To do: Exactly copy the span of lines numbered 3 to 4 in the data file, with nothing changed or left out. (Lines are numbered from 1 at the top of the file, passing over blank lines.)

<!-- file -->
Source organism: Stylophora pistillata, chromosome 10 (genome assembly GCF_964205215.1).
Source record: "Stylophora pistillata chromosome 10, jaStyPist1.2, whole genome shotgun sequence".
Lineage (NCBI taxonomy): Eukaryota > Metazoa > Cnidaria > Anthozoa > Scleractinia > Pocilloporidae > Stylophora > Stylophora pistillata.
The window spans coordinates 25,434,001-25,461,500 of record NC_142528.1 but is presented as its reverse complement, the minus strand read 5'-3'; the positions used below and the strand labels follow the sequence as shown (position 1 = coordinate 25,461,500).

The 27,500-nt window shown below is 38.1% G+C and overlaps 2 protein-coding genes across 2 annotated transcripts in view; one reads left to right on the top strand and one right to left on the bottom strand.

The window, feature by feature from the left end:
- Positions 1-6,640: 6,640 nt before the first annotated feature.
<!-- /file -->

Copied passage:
Lineage (NCBI taxonomy): Eukaryota > Metazoa > Cnidaria > Anthozoa > Scleractinia > Pocilloporidae > Stylophora > Stylophora pistillata.
The window spans coordinates 25,434,001-25,461,500 of record NC_142528.1 but is presented as its reverse complement, the minus strand read 5'-3'; the positions used below and the strand labels follow the sequence as shown (position 1 = coordinate 25,461,500).